Cynthia said one of her biggest fears as an athlete and coach is that high school girls will lose out on opportunities as there is increasing pressure for college coaches to recruit trans athletes.
“When college coaches are forced to have to start recruiting trans athletes to remain competitive, this is another problem, because then they’re going to start giving all the scholarships. It’s not exaggerative to say this is truly the end of female sports,” Cynthia said.
As a coach, Cynthia said it breaks her heart to see her students give up after realizing they often can’t physically compete with males. One of her students who had been training and preparing for a race was beaten by a male who two weeks prior decided he would compete, and was able to run faster than any of her times. Cynthia said this student didn’t want to include her performance on college applications, because she didn’t see a point since the male athlete took away her chance to compete in state championships.
Cynthia cited the so-called Lundberg study, which found that even when suppressing testosterone, males identifying as female still have a significant muscular advantage.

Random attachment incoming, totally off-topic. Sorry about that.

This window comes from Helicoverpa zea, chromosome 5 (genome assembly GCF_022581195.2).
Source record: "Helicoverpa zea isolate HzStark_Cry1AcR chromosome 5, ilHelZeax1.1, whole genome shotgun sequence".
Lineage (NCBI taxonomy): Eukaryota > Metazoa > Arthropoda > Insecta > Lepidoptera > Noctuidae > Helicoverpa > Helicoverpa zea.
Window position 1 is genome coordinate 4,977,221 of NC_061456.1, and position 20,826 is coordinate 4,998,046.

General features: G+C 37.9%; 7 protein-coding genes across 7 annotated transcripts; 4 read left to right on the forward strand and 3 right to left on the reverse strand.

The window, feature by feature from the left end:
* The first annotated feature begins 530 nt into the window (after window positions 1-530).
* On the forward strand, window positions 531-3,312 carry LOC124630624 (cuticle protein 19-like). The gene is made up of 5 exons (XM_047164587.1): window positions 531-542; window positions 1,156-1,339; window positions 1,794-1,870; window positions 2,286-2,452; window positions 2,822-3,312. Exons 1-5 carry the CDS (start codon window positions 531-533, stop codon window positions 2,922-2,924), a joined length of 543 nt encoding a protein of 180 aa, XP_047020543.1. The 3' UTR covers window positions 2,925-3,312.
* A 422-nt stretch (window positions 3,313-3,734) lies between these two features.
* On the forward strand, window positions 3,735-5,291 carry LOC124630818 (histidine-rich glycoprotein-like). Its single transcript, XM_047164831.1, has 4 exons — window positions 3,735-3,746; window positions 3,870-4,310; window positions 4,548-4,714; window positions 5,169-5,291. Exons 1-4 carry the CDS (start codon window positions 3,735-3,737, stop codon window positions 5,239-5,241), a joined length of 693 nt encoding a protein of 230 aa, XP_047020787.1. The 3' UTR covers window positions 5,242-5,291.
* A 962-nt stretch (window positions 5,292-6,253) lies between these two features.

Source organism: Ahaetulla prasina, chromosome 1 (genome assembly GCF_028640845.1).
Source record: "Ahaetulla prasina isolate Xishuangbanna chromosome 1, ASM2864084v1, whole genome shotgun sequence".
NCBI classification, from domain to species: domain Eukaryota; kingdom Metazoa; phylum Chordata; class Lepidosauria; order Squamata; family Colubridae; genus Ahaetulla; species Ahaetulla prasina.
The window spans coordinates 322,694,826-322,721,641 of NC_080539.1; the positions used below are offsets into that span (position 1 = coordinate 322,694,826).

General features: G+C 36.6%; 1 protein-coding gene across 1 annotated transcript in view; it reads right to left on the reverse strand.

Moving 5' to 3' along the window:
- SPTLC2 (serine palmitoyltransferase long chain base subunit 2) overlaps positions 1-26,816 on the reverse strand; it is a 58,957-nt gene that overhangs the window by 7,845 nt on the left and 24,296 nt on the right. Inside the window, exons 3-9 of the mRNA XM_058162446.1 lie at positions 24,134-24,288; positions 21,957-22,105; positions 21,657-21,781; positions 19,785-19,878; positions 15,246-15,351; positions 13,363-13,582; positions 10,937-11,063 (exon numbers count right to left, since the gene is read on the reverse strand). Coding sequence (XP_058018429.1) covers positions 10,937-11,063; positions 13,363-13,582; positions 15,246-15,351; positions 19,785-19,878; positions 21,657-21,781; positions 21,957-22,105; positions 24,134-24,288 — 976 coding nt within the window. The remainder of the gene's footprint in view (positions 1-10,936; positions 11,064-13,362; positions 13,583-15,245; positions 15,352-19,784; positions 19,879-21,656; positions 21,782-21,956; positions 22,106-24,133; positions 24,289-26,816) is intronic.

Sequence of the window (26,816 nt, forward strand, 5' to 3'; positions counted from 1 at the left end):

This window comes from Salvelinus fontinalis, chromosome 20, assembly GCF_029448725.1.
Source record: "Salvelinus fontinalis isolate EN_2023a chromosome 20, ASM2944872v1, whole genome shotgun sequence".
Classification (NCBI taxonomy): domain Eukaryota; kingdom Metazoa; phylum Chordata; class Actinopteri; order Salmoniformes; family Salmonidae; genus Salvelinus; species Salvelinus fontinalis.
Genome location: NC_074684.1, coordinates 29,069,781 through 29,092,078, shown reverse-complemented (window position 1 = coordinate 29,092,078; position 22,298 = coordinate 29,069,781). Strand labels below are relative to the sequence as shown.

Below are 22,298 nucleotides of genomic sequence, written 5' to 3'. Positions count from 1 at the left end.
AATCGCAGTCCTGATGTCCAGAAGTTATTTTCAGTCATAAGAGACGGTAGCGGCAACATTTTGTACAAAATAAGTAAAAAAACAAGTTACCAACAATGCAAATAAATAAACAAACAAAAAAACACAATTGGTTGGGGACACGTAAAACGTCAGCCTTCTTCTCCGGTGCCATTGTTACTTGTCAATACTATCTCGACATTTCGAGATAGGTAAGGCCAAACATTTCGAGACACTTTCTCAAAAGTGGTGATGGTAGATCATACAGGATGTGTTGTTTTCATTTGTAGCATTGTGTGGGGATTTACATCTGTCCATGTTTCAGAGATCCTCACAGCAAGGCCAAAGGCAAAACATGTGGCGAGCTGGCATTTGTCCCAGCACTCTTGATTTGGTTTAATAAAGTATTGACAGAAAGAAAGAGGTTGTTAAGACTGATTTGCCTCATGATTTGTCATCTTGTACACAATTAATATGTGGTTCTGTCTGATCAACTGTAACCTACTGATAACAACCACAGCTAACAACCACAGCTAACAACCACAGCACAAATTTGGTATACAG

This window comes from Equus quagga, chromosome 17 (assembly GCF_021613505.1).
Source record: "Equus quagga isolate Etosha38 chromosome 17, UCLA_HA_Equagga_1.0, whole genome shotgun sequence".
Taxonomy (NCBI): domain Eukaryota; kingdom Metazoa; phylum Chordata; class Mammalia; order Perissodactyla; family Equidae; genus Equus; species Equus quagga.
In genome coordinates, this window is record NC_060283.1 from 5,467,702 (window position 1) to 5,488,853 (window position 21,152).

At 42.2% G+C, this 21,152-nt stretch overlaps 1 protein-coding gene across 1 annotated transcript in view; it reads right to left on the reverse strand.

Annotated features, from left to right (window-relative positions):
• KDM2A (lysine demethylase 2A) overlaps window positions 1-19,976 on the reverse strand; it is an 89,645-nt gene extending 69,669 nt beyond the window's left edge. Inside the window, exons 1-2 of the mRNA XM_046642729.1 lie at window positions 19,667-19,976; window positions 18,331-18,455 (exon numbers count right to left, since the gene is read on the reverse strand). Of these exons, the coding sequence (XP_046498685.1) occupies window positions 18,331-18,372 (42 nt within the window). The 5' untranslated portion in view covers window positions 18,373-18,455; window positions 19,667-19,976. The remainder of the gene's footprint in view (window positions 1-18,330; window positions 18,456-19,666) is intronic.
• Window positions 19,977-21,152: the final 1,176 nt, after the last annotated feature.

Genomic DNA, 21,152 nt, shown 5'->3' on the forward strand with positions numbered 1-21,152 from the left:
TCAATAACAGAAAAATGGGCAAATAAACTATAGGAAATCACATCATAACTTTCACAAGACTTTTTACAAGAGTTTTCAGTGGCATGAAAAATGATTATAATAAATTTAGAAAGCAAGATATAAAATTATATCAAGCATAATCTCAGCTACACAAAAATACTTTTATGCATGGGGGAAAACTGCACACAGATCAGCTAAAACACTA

“Now the opposing side is saying, ‘Well, it shouldn’t be about science in this particular case, it should be about how we feel,’” Cynthia said. “But feelings don’t play sports, bodies do.”
Inga Thompson is a three-time Olympian road bicycle racer, competing in the 1984, 1988, and 1992 Olympics. She said that this year — Title IX’s 50th anniversary — has made her feel like she is back at step one in the fight for female athletes.
“When I first started, there were no sports for women. I remember being a young girl and saying, ‘Well, I want to do this and do that,’ and they said, ‘No, boys do that.’ We really had no opportunities, and you can’t really grasp that with this generation, the opportunities that the women before us have built,” Thompson said. “I just never thought that I’d be to this point where I feel like I’m back to step one of the sisters before me of trying to fight for Title IX, the simple, sex-based rights for women.”
All three athletes expressed their support for bills to protect women’s sports. Ernst said because of stories like these, she is working to pass a bill that would make it illegal for a recipient of federal funds to endorse, support, or facilitate athletic events that allow males to participate in female athletic programs.
“I firmly believe no one should be discriminated against and that everyone should be treated with dignity, respect, and privacy. We cannot ignore the biological differences in men’s and women’s athletics,” Ernst said. “To do so would threaten a woman’s physical safety and limit their opportunities for athletic success and scholarships. As a woman and a mother, I am passionate about protecting women and girls, which is why I’m working with my colleagues to pass the Protection of Women and Girls in Sports Act.”